Check List for Pacific Northwest Boat Storage


Almost A Member
Oct 23, 2019
Ocean Park, Wa
Weldcraft 24' Ocean King
Winter is here and like a many of us NW boaters the season is over and the boat goes into the shop or gets outside storage. So I've put together what I feel is a minimum of what should be tackled for that storage.

1. Service your engines, that is change all the fluids, filters, pull props and lube the splines, and use the recommended corrosion spray. Its a great time to change out water pump impeller if you haven't in a few years its a simple task. My last fuel up in the marina I always add a fuel stabilizer and run the engines to make sure the stabilized fuel is throughout the system. For small engines I have already disconnected the fuel line and let them run out of fuel and shut down. I also make sure the engines are in the down position if their outboards to drain any remaining water from them and then turn them over a few times with the starter. This will prevent freeze damage.

2. Disconnect your batteries and if you have battery maintainer units like Battery Tender hook them up. I've found the HF little cheap units do just fine provided the battery is fully charged to begin with. However one HF unit to one battery. Good time also if your ambitious to pull the batteries and with a little baking soda scrub them and rinse them off. If your going to that much work leave them out of the boat and bench them with the chargers.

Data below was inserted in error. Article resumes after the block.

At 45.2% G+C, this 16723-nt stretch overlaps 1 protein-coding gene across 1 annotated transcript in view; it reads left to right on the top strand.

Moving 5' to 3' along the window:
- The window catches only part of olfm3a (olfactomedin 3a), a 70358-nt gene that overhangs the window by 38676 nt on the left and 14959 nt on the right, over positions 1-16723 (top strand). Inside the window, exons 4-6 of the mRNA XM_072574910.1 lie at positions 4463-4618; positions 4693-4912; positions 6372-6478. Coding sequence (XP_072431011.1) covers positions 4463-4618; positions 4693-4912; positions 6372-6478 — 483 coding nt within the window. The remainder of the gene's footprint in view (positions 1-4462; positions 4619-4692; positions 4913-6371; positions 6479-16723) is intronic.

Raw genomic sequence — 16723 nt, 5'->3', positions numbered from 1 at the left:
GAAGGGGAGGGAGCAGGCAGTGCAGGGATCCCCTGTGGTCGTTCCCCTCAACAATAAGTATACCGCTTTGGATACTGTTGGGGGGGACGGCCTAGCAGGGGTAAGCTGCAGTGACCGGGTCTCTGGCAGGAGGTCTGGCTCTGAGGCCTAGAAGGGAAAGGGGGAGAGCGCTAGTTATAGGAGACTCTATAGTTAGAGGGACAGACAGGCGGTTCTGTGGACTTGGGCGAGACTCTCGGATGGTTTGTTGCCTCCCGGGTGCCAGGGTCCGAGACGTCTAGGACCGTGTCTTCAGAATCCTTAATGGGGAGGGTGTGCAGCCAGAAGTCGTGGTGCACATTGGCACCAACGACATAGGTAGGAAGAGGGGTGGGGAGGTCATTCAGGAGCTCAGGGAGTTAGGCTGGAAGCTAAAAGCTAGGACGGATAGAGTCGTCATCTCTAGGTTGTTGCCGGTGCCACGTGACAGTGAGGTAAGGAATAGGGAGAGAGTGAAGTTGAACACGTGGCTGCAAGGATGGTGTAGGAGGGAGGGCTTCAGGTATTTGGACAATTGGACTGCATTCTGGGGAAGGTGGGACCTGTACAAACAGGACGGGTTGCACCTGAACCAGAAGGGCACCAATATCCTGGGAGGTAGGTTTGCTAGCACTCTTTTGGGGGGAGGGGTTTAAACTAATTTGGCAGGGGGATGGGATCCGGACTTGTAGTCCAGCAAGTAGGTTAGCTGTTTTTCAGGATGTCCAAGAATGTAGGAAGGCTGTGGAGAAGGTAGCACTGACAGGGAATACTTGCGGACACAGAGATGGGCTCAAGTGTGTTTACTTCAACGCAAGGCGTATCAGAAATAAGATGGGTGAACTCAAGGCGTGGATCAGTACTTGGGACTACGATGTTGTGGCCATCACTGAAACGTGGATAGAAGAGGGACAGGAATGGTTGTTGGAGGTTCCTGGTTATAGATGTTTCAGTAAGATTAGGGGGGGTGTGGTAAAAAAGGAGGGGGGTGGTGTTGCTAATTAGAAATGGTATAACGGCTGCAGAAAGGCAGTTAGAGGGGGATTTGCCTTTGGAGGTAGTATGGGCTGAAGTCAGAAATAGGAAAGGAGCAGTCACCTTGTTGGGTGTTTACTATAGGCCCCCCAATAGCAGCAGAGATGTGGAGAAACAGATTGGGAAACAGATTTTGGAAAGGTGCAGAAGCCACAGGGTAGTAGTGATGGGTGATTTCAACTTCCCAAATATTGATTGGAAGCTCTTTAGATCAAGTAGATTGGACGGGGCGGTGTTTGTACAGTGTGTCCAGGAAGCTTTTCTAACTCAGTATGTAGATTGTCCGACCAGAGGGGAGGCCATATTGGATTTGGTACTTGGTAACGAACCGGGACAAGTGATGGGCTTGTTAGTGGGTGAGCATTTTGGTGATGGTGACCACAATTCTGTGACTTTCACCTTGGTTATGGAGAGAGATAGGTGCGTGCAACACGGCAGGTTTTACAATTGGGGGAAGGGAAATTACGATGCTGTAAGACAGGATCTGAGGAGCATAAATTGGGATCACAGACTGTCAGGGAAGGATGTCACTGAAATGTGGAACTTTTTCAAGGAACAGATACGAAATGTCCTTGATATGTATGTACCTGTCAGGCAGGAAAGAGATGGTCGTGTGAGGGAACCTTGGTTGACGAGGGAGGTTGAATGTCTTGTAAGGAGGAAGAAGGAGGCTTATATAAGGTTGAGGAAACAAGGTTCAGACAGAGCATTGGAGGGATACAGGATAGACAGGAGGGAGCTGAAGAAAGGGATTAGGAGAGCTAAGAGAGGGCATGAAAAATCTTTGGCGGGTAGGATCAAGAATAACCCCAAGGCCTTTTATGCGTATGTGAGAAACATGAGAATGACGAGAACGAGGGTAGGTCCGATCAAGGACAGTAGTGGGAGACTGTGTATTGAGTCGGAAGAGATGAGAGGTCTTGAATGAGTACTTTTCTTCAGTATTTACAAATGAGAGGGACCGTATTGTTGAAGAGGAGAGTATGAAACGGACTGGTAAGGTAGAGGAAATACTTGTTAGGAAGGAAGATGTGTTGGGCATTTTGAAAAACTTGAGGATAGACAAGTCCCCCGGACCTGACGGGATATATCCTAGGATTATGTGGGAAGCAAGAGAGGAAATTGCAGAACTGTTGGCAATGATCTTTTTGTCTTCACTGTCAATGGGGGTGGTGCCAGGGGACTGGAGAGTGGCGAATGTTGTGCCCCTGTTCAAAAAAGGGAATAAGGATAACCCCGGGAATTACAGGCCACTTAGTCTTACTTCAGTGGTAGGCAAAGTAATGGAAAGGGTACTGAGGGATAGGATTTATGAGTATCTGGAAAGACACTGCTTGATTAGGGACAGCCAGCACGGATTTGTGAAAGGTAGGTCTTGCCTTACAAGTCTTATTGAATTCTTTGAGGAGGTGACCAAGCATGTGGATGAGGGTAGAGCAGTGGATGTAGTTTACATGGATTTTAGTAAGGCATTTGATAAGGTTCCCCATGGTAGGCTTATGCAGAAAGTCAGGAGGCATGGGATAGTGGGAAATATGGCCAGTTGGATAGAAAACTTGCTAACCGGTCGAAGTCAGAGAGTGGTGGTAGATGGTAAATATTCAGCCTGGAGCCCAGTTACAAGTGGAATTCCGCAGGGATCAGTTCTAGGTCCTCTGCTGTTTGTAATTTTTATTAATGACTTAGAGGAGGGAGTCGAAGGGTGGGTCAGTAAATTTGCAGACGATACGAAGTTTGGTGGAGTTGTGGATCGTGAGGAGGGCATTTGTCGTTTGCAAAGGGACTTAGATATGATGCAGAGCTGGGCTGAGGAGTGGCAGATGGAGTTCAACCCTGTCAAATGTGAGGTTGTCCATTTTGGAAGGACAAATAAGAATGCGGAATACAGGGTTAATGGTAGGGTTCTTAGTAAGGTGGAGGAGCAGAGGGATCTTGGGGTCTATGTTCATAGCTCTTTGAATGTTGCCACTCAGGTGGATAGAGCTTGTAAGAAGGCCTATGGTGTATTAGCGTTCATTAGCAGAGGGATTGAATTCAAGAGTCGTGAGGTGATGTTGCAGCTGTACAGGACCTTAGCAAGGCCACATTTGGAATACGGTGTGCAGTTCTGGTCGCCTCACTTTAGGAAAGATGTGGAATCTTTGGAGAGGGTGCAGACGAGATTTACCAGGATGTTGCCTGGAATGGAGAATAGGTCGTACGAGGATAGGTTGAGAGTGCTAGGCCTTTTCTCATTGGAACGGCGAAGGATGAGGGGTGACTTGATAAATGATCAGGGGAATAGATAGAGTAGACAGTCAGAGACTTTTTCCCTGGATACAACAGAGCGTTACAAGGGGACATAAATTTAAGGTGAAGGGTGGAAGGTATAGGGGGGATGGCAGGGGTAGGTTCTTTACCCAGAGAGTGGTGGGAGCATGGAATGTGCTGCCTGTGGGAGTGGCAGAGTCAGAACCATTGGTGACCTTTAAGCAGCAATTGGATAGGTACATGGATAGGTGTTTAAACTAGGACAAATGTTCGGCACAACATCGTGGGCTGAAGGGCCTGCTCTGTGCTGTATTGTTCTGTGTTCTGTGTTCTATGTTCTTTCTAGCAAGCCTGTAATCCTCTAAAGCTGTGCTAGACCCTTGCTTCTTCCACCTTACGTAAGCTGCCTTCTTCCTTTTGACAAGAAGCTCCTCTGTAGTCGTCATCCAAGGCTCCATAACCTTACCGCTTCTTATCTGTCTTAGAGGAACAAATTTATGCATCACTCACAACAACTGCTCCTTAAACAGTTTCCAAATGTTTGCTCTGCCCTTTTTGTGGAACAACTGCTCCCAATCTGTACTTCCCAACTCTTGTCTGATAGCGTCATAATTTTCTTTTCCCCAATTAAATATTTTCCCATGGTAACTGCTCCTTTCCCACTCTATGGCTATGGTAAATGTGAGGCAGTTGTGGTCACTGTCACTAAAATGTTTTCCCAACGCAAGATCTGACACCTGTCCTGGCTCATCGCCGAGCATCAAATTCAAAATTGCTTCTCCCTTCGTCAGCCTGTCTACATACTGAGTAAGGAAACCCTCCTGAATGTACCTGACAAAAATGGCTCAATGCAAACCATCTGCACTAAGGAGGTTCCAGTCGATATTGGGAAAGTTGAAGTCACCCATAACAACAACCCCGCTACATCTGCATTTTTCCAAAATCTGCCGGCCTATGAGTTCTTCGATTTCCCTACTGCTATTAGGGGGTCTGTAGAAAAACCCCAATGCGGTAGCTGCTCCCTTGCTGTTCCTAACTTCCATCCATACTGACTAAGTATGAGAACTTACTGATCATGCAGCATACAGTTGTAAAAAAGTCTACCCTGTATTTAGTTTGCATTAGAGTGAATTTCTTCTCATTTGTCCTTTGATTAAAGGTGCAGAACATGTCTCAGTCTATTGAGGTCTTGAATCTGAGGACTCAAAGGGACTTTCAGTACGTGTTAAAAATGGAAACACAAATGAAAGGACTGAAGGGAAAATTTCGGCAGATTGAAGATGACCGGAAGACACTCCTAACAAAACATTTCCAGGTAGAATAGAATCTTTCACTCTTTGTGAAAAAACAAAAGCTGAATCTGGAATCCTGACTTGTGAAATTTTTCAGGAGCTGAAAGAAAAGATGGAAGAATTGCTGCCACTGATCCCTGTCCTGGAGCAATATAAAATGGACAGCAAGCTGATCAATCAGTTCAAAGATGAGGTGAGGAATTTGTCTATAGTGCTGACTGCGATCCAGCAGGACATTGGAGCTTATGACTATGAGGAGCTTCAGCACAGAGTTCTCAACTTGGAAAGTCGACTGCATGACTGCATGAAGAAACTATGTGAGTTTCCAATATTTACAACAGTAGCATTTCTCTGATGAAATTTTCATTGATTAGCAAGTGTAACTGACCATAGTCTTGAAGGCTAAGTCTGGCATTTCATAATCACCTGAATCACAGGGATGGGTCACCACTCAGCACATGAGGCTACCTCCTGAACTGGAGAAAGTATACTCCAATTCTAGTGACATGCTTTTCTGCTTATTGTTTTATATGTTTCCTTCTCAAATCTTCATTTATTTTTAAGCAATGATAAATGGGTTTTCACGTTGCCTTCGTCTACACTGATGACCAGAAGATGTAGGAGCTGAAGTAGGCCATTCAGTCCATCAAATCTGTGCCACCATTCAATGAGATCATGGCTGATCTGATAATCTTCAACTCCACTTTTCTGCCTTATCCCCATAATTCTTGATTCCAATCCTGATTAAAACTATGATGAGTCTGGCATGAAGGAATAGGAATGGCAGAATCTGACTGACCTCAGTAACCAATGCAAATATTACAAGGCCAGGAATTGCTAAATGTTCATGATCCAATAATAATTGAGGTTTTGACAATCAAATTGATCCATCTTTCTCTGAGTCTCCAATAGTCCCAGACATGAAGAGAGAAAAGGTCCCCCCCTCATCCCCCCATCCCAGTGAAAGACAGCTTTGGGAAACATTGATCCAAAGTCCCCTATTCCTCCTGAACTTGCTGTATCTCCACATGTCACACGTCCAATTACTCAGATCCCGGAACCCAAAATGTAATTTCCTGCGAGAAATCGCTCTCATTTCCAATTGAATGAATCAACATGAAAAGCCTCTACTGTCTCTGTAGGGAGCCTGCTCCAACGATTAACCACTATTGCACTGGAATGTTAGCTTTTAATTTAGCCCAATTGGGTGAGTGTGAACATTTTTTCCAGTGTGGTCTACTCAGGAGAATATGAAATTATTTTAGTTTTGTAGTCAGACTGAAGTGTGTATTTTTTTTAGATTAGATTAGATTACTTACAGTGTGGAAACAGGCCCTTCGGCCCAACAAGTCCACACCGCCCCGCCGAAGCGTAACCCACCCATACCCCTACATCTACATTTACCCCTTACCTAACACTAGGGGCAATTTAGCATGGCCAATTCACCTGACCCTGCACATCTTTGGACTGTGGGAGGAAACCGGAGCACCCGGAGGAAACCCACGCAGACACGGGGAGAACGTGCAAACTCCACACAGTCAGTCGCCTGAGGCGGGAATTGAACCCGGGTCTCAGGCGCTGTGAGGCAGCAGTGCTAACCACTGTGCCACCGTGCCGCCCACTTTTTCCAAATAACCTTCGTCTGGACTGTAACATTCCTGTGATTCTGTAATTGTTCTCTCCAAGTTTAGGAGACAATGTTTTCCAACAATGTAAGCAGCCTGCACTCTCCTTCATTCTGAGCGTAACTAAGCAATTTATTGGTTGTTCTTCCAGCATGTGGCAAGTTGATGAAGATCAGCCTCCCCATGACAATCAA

3. Open every dam hatch and cover in your boat unless your one of those that lets you boat sit outside uncovered. Well mine is inside out of the weather so I even open the side windows. I pullout all the clothing, PFDs and even tackle boxes. This is when you find that snack that you couldn't find one day. Check the PFD, if inflation style make sure things are not out of date. I even take the manual blow tube and inflate the PFD to make sure they hold air.

4. Get some air movement in the boat, even if its covered you need some air moving around or that ugly bug called mold will take up residence in your boat. I use a fan that is set into hull and moves air under the floor and out to the bow anchor locker. I also put one of those pancake style dehumidifier units that is nothing but a fan into the cabin area. My thought is you can't have too much air moving.

5. Take that soggy anchor ground line and hang it out to dry. I wrap mine back and forth over the bow rails. It looks weird but it works. Good time to inspect anchor swivels and hardware for rust. I always spray these down with some Corrosion Blocker when doing this.

6. Block up the trailer, get the wheels off the ground. Check brake fluids and make sure if you have a surge brakes the coupler is all the way forward. I do this when I park the trailer by blocking the front of the wheels and then pulling forward before I unhook. This makes sure any and all hydraulic pressure is off the pads and reduces any chance of stuck brakes. "Since I've started doing this I have not had a frozen brake after the trailer sits around.

7. Pour yourself a drink you've done all you can, now sit around the shop's stove, toss in another log and wait for spring.
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